Election 2018: What you need to know

Facts and key dates

Washington voters in the Nov. 6 election will decide on four statewide ballot initiatives, one U.S. Senate race, 10 U.S. House races, half of the state Senate seats, all of the state House seats and dozens of other local issues and races.

Use this page to explore key races and learn more about what's on the ballot.

Here's some helpful information to get you started:

  • The election is mail-only, though counties provide accessible voting sites for people with disabilities who need assistance completing their ballots.
  • Ballots must be postmarked, put in a drop box or returned in person to your county elections department by 8 p.m. Election Day, Nov. 6. Be sure to sign the ballot envelope.
  • Ballots are postage paid. You don’t need a stamp to mail it to your county’s elections office.

» FYI Guy: Past midterm elections show Seattle metro area ranks near top for turnout

Key dates:

  • Oct. 19 – Deadline for ballots to be mailed to voters. Ballots should arrive no later than Oct. 25.
  • Oct. 29 – Deadline for new in-person state voter registration.
  • Nov. 6 – General election.

Get a ballot: If you lost your ballot or never received one, in King County go to kingcounty.gov/elections or call 206-296-8683. In Snohomish County, email elections@snoco.org or call 425-388-3444. In Kitsap County, email auditor@co.kitsap.wa.us or 360-337-7128.

Drop boxes: For locations, go to King County or Snohomish County or Kitsap County or Pierce County.

Sample ballots:


Initiative 940, police use of deadly force

I-940 would make it easier to prosecute law-enforcement officers accused of wrongful use of deadly force. Washington’s current law is considered the nation’s most restrictive in terms of holding officers legally accountable for unjustified deadly force. It also would require law enforcement to receive training in violence de-escalation, mental health and first aid.

Initiative 1634, bans soda and grocery taxes

Backed by the soda-pop industry, I-1634 would ban local taxes on any food or beverage or ingredient intended for human consumption. It would not repeal Seattle’s sweetened-beverage tax that took effect in January.

(Ken Lambert / The Seattle Times)

Initiative 1639, restrictions on semi-automatic rifles

I-1639 would boost the legal age to buy a semi-automatic rifle to 21 and require those who want such a weapon to pass an enhanced background check, take a firearms-training course and wait 10 business days after purchase to take possession of the gun. It also would require gun owners to keep their firearms secured at home. Gun-rights supporters say the initiative would criminalize law-abiding firearm owners, make it nearly impossible for adults under 21 to defend themselves with a gun, jeopardize gun-owners’ privacy and do little to reduce crime.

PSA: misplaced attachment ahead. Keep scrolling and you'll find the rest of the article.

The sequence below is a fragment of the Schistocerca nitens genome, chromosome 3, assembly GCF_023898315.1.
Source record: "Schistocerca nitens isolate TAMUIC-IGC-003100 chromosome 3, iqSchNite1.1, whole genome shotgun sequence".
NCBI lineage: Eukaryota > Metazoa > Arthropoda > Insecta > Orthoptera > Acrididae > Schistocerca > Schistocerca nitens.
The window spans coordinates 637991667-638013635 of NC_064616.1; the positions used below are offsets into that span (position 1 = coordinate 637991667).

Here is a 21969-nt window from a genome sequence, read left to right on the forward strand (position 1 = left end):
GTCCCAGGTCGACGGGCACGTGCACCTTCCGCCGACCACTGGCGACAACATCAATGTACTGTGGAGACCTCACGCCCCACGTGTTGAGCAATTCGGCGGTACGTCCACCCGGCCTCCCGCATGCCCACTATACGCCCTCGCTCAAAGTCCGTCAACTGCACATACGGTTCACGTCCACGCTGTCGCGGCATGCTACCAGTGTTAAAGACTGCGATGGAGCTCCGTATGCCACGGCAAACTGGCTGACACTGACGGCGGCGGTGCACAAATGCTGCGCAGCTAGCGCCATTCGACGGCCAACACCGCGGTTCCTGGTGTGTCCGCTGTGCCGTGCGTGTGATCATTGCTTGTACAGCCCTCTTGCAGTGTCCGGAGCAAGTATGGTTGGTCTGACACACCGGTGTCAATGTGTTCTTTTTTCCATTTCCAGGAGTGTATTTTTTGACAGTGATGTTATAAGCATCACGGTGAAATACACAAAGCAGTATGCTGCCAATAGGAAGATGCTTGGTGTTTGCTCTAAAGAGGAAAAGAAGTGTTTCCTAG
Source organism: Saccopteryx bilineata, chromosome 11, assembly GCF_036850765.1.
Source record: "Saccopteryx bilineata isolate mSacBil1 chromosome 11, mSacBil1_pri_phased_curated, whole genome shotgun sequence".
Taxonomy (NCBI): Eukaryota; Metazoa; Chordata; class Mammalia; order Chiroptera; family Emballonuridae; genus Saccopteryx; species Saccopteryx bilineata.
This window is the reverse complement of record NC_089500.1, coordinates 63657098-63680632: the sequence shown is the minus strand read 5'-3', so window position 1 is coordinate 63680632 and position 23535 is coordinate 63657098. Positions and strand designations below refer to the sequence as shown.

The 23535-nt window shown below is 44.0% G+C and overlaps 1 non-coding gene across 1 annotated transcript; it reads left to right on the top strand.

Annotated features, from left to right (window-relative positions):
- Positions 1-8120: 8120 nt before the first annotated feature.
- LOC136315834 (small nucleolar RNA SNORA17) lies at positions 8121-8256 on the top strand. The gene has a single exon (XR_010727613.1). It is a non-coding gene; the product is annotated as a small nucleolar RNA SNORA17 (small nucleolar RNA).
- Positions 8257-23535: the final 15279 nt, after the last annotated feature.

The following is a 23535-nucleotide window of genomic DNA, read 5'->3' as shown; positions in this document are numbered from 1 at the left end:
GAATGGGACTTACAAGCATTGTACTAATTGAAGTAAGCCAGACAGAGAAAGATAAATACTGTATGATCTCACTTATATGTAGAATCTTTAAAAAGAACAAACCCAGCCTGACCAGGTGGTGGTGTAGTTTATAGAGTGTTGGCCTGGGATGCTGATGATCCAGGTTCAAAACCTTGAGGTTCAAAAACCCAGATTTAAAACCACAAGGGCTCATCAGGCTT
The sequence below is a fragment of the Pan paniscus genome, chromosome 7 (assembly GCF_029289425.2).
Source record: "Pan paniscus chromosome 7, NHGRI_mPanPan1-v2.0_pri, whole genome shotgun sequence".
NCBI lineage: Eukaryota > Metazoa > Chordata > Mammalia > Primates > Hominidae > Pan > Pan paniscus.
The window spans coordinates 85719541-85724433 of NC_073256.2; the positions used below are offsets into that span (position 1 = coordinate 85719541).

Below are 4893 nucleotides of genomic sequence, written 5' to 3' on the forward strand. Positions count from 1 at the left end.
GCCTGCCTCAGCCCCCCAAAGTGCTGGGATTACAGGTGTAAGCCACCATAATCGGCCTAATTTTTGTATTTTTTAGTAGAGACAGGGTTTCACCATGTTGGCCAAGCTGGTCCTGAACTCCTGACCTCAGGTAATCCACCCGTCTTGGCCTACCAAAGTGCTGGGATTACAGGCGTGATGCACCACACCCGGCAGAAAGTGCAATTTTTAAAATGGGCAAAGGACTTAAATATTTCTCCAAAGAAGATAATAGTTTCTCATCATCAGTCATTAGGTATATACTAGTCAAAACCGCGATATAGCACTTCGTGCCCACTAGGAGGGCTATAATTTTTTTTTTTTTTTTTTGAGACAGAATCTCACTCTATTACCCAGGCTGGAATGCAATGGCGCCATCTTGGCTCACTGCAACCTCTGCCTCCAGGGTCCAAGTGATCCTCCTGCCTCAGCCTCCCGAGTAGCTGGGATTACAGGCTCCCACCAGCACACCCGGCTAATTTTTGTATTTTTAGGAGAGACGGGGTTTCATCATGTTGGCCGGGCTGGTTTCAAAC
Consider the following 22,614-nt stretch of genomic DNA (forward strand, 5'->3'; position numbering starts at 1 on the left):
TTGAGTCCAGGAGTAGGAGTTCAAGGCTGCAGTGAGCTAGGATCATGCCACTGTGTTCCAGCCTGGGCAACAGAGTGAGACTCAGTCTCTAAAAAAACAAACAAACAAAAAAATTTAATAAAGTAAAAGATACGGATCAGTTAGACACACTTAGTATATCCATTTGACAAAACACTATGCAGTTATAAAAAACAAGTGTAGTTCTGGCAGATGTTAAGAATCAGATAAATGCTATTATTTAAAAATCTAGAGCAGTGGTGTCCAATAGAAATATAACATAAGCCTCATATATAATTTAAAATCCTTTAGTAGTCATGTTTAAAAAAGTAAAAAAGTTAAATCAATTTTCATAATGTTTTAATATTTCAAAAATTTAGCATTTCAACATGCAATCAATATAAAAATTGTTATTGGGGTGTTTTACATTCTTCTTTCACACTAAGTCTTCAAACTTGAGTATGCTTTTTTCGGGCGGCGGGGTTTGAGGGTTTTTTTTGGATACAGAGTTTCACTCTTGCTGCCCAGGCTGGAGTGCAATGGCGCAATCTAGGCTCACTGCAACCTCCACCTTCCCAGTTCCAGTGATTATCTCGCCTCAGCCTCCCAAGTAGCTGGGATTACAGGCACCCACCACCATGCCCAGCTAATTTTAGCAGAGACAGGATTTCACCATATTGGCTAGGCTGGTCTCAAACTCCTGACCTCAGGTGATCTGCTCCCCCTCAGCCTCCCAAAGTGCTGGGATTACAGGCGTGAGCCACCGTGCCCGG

(Seth Perlman  / AP)

8th Congressional District

Democrat Kim Schrier and Republican Dino Rossi square off in a race that has attracted big campaign spending by national political groups. Voters in the 8th District have never sent a Democrat to Congress. The winner will replace U.S. Rep. Dave Reichert, who is retiring.

(Kim Schrier, left, Dino Rossi, right. / Courtesy of campaigns) 

Other congressional races

3rd Congressional District – Republican U.S. Rep. Jaime Herrera Beutler is challenged by Democrat Carolyn Long in one of the Pacific Northwest’s most contested congressional races.

Republican Jaime Herrera Beutler, left, Democrat Carolyn Long, right. (Courtesy of campaigns)

5th Congressional District – Republican U.S. Rep. Cathy McMorris Rodgers, the fourth-ranking Republican in Congress, faces Democrat Lisa Brown, a former majority leader of the state Senate.

Cathy McMorris Rodgers, R-Spokane, left, Democrat Lisa Brown, right. (Courtesy of campaigns)

U.S. Senate

U.S. Sen. Maria Cantwell is challenged by Susan Hutchison, the former KIRO-TV news anchor and ex-state GOP party chairman.

Sen. Maria Cantwell, left, and former Washington state GOP chair and TV anchor Susan Hutchison, right. (The Seattle Times / AP)


Seattle Families and Education Levy

Seattle voters will soon decide whether doubling the city government's investment in public education is worth a property-tax hike.

(Marcus Yam / The Seattle Times)

Seattle Times endorsements

The editorial board is making recommendations for voters in select federal, state, and King and Snohomish county races. The board also is also making recommendations on some local measures and all statewide initiatives appearing on the Nov. 6 general-election ballot. Each candidate endorsement will explain our thinking, but generally we look for moderates with a commitment to work across party lines.

View all the editorial board’s endorsements for the 2018 general election below. Click here for the full endorsements page »